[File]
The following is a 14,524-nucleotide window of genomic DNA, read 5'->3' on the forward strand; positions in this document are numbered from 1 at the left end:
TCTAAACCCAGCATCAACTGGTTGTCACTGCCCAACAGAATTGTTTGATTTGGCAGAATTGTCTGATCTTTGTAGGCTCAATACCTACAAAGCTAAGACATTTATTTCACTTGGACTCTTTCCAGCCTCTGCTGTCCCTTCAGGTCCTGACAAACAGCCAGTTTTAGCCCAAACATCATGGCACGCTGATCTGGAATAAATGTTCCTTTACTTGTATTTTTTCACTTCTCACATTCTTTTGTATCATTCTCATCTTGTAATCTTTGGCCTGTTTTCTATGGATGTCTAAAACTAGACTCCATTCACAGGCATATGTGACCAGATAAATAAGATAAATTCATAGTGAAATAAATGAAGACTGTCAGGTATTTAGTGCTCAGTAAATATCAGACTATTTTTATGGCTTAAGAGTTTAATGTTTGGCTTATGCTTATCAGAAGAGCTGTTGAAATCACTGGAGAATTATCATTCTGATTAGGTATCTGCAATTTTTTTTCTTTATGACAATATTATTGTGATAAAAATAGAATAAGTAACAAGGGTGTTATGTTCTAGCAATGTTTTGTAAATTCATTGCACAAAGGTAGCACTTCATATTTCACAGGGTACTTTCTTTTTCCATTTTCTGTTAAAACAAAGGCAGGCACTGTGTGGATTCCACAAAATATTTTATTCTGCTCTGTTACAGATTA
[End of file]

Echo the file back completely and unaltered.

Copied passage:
The following is a 14,524-nucleotide window of genomic DNA, read 5'->3' on the forward strand; positions in this document are numbered from 1 at the left end:
TCTAAACCCAGCATCAACTGGTTGTCACTGCCCAACAGAATTGTTTGATTTGGCAGAATTGTCTGATCTTTGTAGGCTCAATACCTACAAAGCTAAGACATTTATTTCACTTGGACTCTTTCCAGCCTCTGCTGTCCCTTCAGGTCCTGACAAACAGCCAGTTTTAGCCCAAACATCATGGCACGCTGATCTGGAATAAATGTTCCTTTACTTGTATTTTTTCACTTCTCACATTCTTTTGTATCATTCTCATCTTGTAATCTTTGGCCTGTTTTCTATGGATGTCTAAAACTAGACTCCATTCACAGGCATATGTGACCAGATAAATAAGATAAATTCATAGTGAAATAAATGAAGACTGTCAGGTATTTAGTGCTCAGTAAATATCAGACTATTTTTATGGCTTAAGAGTTTAATGTTTGGCTTATGCTTATCAGAAGAGCTGTTGAAATCACTGGAGAATTATCATTCTGATTAGGTATCTGCAATTTTTTTTCTTTATGACAATATTATTGTGATAAAAATAGAATAAGTAACAAGGGTGTTATGTTCTAGCAATGTTTTGTAAATTCATTGCACAAAGGTAGCACTTCATATTTCACAGGGTACTTTCTTTTTCCATTTTCTGTTAAAACAAAGGCAGGCACTGTGTGGATTCCACAAAATATTTTATTCTGCTCTGTTACAGATTA